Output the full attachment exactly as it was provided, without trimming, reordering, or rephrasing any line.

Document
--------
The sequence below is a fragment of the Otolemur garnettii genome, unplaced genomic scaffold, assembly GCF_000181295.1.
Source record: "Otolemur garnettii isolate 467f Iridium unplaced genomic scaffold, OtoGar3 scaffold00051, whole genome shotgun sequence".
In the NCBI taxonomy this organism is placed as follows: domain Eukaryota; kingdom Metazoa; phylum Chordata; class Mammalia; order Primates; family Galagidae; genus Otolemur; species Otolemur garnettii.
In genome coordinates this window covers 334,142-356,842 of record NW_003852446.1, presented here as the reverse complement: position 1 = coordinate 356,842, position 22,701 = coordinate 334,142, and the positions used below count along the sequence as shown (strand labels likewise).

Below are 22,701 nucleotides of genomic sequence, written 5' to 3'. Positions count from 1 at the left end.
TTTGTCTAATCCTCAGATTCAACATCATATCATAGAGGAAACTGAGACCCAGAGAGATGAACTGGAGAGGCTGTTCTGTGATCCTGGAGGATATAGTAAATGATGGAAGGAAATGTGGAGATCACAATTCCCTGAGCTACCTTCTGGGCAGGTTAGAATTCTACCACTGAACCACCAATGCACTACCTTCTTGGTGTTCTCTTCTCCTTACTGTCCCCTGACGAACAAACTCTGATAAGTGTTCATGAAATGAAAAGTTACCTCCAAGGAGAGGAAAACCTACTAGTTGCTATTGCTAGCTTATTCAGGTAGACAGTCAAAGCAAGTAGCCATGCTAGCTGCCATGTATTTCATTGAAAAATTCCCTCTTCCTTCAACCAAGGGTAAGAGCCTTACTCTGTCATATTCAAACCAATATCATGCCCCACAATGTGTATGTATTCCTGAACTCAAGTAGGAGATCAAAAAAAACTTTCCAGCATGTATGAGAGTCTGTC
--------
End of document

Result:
The sequence below is a fragment of the Otolemur garnettii genome, unplaced genomic scaffold, assembly GCF_000181295.1.
Source record: "Otolemur garnettii isolate 467f Iridium unplaced genomic scaffold, OtoGar3 scaffold00051, whole genome shotgun sequence".
In the NCBI taxonomy this organism is placed as follows: domain Eukaryota; kingdom Metazoa; phylum Chordata; class Mammalia; order Primates; family Galagidae; genus Otolemur; species Otolemur garnettii.
In genome coordinates this window covers 334,142-356,842 of record NW_003852446.1, presented here as the reverse complement: position 1 = coordinate 356,842, position 22,701 = coordinate 334,142, and the positions used below count along the sequence as shown (strand labels likewise).

Below are 22,701 nucleotides of genomic sequence, written 5' to 3'. Positions count from 1 at the left end.
TTTGTCTAATCCTCAGATTCAACATCATATCATAGAGGAAACTGAGACCCAGAGAGATGAACTGGAGAGGCTGTTCTGTGATCCTGGAGGATATAGTAAATGATGGAAGGAAATGTGGAGATCACAATTCCCTGAGCTACCTTCTGGGCAGGTTAGAATTCTACCACTGAACCACCAATGCACTACCTTCTTGGTGTTCTCTTCTCCTTACTGTCCCCTGACGAACAAACTCTGATAAGTGTTCATGAAATGAAAAGTTACCTCCAAGGAGAGGAAAACCTACTAGTTGCTATTGCTAGCTTATTCAGGTAGACAGTCAAAGCAAGTAGCCATGCTAGCTGCCATGTATTTCATTGAAAAATTCCCTCTTCCTTCAACCAAGGGTAAGAGCCTTACTCTGTCATATTCAAACCAATATCATGCCCCACAATGTGTATGTATTCCTGAACTCAAGTAGGAGATCAAAAAAAACTTTCCAGCATGTATGAGAGTCTGTC